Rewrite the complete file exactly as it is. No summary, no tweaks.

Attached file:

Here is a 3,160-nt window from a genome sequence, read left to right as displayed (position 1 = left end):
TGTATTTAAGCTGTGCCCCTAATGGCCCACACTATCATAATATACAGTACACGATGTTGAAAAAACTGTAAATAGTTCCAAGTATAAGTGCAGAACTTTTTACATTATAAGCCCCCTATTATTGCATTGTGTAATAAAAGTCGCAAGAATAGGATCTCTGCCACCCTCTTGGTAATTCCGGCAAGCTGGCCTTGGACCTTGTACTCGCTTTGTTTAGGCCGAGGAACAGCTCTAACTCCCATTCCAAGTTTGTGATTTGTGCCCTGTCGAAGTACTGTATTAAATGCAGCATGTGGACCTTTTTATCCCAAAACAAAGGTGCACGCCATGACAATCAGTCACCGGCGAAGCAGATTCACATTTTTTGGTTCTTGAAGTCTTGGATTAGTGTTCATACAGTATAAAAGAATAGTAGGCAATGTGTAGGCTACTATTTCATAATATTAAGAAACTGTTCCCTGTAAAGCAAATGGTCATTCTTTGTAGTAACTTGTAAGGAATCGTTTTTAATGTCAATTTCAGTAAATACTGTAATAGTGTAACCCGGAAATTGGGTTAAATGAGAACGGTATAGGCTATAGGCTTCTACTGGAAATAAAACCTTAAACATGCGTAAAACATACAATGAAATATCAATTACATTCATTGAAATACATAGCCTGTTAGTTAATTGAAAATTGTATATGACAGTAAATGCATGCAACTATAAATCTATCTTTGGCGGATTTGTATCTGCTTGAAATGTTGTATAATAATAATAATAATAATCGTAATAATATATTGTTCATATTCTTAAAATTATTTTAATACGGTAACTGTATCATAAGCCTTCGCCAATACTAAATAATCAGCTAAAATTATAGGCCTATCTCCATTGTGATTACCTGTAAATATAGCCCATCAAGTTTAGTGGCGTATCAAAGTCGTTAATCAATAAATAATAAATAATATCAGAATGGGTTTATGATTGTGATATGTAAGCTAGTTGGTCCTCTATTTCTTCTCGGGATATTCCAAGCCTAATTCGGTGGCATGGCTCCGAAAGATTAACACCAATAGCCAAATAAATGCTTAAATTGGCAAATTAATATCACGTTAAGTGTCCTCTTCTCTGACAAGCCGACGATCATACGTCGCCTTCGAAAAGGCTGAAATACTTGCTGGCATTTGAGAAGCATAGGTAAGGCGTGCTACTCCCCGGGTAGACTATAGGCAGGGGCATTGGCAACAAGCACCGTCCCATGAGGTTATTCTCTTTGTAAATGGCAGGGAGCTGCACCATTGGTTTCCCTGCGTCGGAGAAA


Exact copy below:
Here is a 3,160-nt window from a genome sequence, read left to right as displayed (position 1 = left end):
TGTATTTAAGCTGTGCCCCTAATGGCCCACACTATCATAATATACAGTACACGATGTTGAAAAAACTGTAAATAGTTCCAAGTATAAGTGCAGAACTTTTTACATTATAAGCCCCCTATTATTGCATTGTGTAATAAAAGTCGCAAGAATAGGATCTCTGCCACCCTCTTGGTAATTCCGGCAAGCTGGCCTTGGACCTTGTACTCGCTTTGTTTAGGCCGAGGAACAGCTCTAACTCCCATTCCAAGTTTGTGATTTGTGCCCTGTCGAAGTACTGTATTAAATGCAGCATGTGGACCTTTTTATCCCAAAACAAAGGTGCACGCCATGACAATCAGTCACCGGCGAAGCAGATTCACATTTTTTGGTTCTTGAAGTCTTGGATTAGTGTTCATACAGTATAAAAGAATAGTAGGCAATGTGTAGGCTACTATTTCATAATATTAAGAAACTGTTCCCTGTAAAGCAAATGGTCATTCTTTGTAGTAACTTGTAAGGAATCGTTTTTAATGTCAATTTCAGTAAATACTGTAATAGTGTAACCCGGAAATTGGGTTAAATGAGAACGGTATAGGCTATAGGCTTCTACTGGAAATAAAACCTTAAACATGCGTAAAACATACAATGAAATATCAATTACATTCATTGAAATACATAGCCTGTTAGTTAATTGAAAATTGTATATGACAGTAAATGCATGCAACTATAAATCTATCTTTGGCGGATTTGTATCTGCTTGAAATGTTGTATAATAATAATAATAATAATCGTAATAATATATTGTTCATATTCTTAAAATTATTTTAATACGGTAACTGTATCATAAGCCTTCGCCAATACTAAATAATCAGCTAAAATTATAGGCCTATCTCCATTGTGATTACCTGTAAATATAGCCCATCAAGTTTAGTGGCGTATCAAAGTCGTTAATCAATAAATAATAAATAATATCAGAATGGGTTTATGATTGTGATATGTAAGCTAGTTGGTCCTCTATTTCTTCTCGGGATATTCCAAGCCTAATTCGGTGGCATGGCTCCGAAAGATTAACACCAATAGCCAAATAAATGCTTAAATTGGCAAATTAATATCACGTTAAGTGTCCTCTTCTCTGACAAGCCGACGATCATACGTCGCCTTCGAAAAGGCTGAAATACTTGCTGGCATTTGAGAAGCATAGGTAAGGCGTGCTACTCCCCGGGTAGACTATAGGCAGGGGCATTGGCAACAAGCACCGTCCCATGAGGTTATTCTCTTTGTAAATGGCAGGGAGCTGCACCATTGGTTTCCCTGCGTCGGAGAAA